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Preparing for the next pandemic

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21 April, 2010 - Viet Nam News spoke to delegates to the International Ministerial Conference on Animal and Pandemic Influenza yesterday about the continuing bird flu threat. Dr. John Marc Olivé, WHO representative in Viet Nam said “It’s been seven years now that Viet Nam and other parts of the world have been fighting influenza and the disease has come to the end of a cycle in which there are now only 12 countries reported to have it and only three reporting human cases,” he said. “It's however important that people understand the risk is still there. If it's not H5N1, it can be any kind of other avian influenza virus,” he added. “I also expect political and financial commitments between major partners to achieve global partnership in the control of avian influenza,” he added. Julie Hall, Senior Technical Advisor, UN System Influenza Coordination said Viet Nam Government has made genuine efforts to tackle this virus. “They're seeing quite marked successes in reducing the number of human cases, animal outbreaks and areas in Viet Nam infected with the virus, but we know that it will take more time and effort to be able to fully control the virus,” she said. “Like many other countries in Asia, Viet Nam has a large population of poultry and people, and this provides the opportunity for the virus to thrive,” she said. “That's why we have a global conference here with representatives from different countries.”

Click here to read the full article from Radio Australia News http://www.radioaustralianews.net.au/stories/201004/2877851.htm?desktop

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WORLD AIDS DAY MESSAGE 2017

1 December 2017

Michel Sidibé
Executive Director of UNAIDS
Under-Secretary-General of the United Nations

This World AIDS Day, we are highlighting the importance of the right to health and the challenges that people living with and affected by HIV face in fulfilling that right.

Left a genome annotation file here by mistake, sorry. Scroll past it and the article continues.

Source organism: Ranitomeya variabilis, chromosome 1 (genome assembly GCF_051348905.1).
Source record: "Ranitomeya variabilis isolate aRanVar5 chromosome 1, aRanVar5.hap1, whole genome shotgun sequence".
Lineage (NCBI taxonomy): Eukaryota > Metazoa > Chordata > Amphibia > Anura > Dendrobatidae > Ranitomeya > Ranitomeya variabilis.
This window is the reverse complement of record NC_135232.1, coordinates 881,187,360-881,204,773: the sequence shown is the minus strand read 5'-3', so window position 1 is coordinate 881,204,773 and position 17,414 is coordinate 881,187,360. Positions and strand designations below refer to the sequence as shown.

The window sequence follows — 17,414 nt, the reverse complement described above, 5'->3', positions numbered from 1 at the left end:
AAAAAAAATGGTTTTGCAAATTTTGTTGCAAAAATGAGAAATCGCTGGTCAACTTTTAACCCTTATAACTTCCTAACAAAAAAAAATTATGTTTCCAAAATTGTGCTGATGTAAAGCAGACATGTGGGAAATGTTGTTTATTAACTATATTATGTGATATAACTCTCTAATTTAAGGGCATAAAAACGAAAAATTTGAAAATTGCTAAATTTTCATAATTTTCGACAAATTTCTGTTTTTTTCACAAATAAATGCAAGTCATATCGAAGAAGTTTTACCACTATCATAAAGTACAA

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Community spaces design contest for an exciting hanoi

Ha Noi, October 17/10/2017 - Aiming at improving the living environment and bringing culture and art to the community towards a better urban future, United Nations Human Settlements Programme (UN-Habitat) successfully developed the project “Promote participatory, community-based and youth-led approach in safe, greening public spaces in Hoan Kiem district toward a pro-poor, inclusive and sustainable urban development” (hereinafter called Public Spaces project) under the Block by Block program with Mojang, the makers of the videogame Minecraft.

 

Deadline for round 1: From 17/10/2017 to 04/11/2017 Extended to 9 November 2017


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Harsh punishment for child offenders doesn’t prevent further criminality

The age at which a child, can be held criminally liable is a controversial issue around the world. Within Viet Nam, this issue is currently being grappled with in the Penal Code amendments. Some argue that a "get tough on crime" approach is necessary to punish children to prevent further criminality.

However, international research shows that because of their developmental stages, labelling and treating children as criminals at an early age can have serious negative impacts on their development and successful rehabilitation.


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New Year Greetings from the United Nations Resident Coordinator a.i. in Viet Nam

 

On the occasion of New Year 2017, on behalf of the United Nations family in Viet Nam I wish to reiterate our appreciation and express our warmest wishes to our partners and friends throughout the country. We wish our partners and their families in Viet Nam peace, prosperity, good health and happiness in the coming year.

As we enter the second year of the Sustainable Development Goals era, we look forward to continuing our close cooperation for the sake of Viet Nam’s future development; one which is inclusive, equitable and sustainable, with no one left behind.

Youssouf Abdel-Jelil
United Nations Resident Coordinator a.i. in Viet Nam


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UN Secretary-General Ban Ki-moon’s message for World AIDS Day, observed on 1 December

 

Thirty-five years since the emergence of AIDS, the international community can look back with some pride.  But we must also look ahead with resolve and commitment to reach our goal of ending the AIDS epidemic by 2030.

There has been real progress in tackling the disease. More people than ever are on treatment.  Since 2010, the number of children infected through mother to child transmission has dropped by half. Fewer people die of AIDS related causes each year.  And people living with HIV are living longer lives.

The number of people with access to life-saving medicines has doubled over the past five years, now topping 18 million. With the right investments, the world can get on the fast-track to achieve our target of 30 million people on treatment by 2030.  Access to HIV medicines to prevent mother to child transmission is now available to more than 75 per cent of those in need.